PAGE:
Esa-Pekka Salonen wins the 2012 Grawemeyer Award
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Esa-Pekka Salonen’s Violin Concerto has won the 2012 University of Louisville Grawemeyer Award for Music Composition. The award is generally considered the most prestigious international honor for a new score; past winners have been several such masters of modern music as Witold Lutoslawski, György Ligeti and Pierre Boulez.
A farewell to Los Angeles, the concerto was completed and premiered in 2009 during Salonen’s emotional final weeks as music director of the Los Angeles Philharmonic. It has since been played around the world.
“My publisher called one morning recently and asked if I was sitting down,” Salonen said last week following a rehearsal for guest conducting appearances with the L.A. Phil in Walt Disney Concert Hall. “‘No,’ I said, but I very soon was.”
The 2012 Grawemeyer, which honors the winner with $100,000, is also further acknowledgement of the L.A. Phil as a leader in contemporary music during Salonen’s 17 years as music director. The orchestra now becomes the only one to have commissioned and premiered two Grawemeyer winners, the other having been Peter Lieberson’s “Neruda Songs,” which Salonen premiered in 2005. As a result, Salonen becomes the only conductor to have led the premieres of two winning scores –- the Lieberson and his own concerto. Salonen and the L.A. Phil were also the first to record Lutoslawski’s Third Symphony, which won the first Grawemeyer in 1985, and Salonen was also the first to record Kaija Saariaho’s opera “L’Amour de Loin,” the 2003 winner.
In the case of Salonen’s Violin Concerto, the Grawemeyer endorses what has already proven to be a popular work. Marc Satterwhite, a composer and the Grawemeyer director, described it as “such an exciting piece that from the first measure it grips you and doesn’t let you go.”
Satterwhite also noted that it is always a bonus when the award goes to a composer who is also a noted performer, which means that the piece is likely to get many performances. With this violin concerto, that is particularly the case. Salonen and the violinist Leila Josefowicz, for the whom the solo part was written, already have a number of performances scheduled over the next six months, beginning with the San Francisco Symphony in December.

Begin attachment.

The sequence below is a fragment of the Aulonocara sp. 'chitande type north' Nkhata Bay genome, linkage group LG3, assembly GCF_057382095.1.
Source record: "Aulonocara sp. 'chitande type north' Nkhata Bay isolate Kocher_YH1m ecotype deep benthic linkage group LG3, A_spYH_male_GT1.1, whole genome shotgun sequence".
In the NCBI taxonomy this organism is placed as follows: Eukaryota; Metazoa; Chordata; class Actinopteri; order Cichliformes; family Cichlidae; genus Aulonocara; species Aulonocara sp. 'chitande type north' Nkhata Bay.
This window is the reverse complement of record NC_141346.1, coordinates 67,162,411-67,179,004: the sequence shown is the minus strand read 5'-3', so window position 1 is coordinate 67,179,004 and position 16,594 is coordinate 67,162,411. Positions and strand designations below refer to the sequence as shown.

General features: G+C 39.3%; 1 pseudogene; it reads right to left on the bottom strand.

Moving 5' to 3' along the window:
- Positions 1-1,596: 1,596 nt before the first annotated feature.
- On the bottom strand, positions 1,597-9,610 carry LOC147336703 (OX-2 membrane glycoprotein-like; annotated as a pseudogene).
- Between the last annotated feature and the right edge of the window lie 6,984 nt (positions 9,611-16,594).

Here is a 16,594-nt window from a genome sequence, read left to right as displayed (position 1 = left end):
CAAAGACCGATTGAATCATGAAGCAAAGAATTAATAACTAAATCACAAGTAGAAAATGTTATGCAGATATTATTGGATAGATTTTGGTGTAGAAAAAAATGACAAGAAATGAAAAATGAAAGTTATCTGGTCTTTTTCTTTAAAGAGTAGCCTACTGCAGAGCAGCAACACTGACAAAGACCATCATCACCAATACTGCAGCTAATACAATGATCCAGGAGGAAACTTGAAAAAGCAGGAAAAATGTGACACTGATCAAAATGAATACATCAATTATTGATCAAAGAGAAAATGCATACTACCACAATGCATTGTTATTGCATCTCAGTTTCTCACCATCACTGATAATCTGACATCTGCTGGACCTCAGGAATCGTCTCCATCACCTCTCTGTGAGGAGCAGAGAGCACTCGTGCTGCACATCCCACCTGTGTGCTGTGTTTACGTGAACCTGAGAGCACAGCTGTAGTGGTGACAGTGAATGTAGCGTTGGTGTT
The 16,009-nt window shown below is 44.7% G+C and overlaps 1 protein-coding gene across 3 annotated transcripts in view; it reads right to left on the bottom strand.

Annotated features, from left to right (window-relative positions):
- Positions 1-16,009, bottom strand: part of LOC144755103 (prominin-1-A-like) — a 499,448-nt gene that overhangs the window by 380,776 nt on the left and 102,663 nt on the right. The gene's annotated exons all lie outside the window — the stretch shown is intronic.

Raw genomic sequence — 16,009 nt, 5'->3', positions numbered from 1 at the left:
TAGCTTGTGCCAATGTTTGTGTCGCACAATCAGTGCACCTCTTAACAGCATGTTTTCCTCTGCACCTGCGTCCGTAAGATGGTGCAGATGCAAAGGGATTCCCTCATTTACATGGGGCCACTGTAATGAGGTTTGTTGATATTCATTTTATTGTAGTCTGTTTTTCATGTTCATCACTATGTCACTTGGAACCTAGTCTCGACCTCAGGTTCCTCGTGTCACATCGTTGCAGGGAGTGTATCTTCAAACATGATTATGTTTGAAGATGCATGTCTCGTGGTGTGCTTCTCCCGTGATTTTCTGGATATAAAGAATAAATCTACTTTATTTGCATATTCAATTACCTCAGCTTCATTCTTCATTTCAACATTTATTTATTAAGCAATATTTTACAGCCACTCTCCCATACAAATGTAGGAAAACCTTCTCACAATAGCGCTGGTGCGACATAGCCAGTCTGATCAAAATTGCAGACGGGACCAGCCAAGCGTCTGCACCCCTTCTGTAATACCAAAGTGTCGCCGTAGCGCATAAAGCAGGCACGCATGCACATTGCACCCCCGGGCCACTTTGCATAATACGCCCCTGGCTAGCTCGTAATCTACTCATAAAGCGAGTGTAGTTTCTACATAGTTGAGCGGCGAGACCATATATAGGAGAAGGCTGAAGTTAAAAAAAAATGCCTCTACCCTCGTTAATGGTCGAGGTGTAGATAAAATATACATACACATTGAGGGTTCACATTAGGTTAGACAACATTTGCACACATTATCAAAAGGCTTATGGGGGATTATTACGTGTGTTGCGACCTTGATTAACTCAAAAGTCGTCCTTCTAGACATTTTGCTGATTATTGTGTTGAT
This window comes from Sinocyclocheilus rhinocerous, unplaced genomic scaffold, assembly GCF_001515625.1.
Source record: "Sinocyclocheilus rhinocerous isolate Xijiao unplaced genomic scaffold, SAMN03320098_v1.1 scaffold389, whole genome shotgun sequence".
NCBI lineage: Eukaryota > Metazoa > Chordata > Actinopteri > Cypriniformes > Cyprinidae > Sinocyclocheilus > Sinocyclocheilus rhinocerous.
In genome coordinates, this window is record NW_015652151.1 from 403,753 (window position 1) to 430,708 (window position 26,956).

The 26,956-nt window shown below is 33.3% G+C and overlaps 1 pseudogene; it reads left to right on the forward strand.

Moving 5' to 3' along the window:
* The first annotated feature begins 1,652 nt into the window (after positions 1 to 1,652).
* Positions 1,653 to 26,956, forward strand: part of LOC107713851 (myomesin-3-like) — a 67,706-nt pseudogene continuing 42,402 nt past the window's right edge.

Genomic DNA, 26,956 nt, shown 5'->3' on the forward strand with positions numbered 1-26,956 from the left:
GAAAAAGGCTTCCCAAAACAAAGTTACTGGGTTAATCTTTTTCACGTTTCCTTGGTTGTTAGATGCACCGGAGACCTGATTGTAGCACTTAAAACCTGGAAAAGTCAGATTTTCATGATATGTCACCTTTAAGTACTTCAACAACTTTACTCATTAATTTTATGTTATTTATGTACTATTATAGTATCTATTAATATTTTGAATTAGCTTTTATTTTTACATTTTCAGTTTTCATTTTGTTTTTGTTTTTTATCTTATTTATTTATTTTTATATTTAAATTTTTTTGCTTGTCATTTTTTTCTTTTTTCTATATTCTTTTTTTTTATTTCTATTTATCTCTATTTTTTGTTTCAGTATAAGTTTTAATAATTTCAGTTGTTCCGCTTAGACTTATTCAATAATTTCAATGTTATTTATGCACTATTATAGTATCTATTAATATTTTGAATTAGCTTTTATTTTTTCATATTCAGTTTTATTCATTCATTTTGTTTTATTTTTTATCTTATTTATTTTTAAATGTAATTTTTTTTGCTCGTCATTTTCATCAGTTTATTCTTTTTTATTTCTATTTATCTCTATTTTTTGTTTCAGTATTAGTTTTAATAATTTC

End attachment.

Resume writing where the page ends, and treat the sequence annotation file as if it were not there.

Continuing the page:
Early next year, they will play the concerto with orchestras in Milan, Italy; Brussels; Luxembourg; Friedrichshafen, Germany; Philadelphia; Boston; and London. In June, Thomas Zehetmair will take up the concerto, performing it with Salonen in Hamburg, Germany. Julia Fischer will be the concerto’s soloist with the Vienna Philharmonic in 2013.
“It may be the first time the Vienna Philharmonic will use a heavy drum kit, and I find it delicious that we will play it in the Theater an der Wien,’ Salonen said, laughing, since the historic hall is where Beethoven often premiered new work. The third movement of the concerto has an urban beat -- “Something very California in all this. Hooray for freedom of expression. And thank you, guys!” he wrote in the original program note.
The lyrical, emotionally searing last movement is titled “Adieu.” Salonen wrote that “it is not a specific farewell to anything in particular.” But he admitted the other day that he was, of course, preoccupied with leaving the L.A. Phil while he was composing the movement.
Salonen’s Grawemeyer prize will focus attention on the L.A. Phil’s unique contribution to contemporary music. Over the years, the orchestra has developed close relationships with (and in most cases commissioned pieces from) an undoubtedly record number of Grawemeyer winners, including Lutoslawski, Ligeti, Boulez, John Adams (currently the L.A. Phil creative chair), Thomas Adès, Saariaho, Toru Takemitsu, Tan Dun, Bret Dean, Harrison Birtwistle, Unsuk Chin and Louis Andriessen. Last year’s Grawemeyer winner -- Andriessen’s opera “La Commedia” -- had its U.S premiere at an L.A. Phil Green Umbrella concert.
-- Mark Swed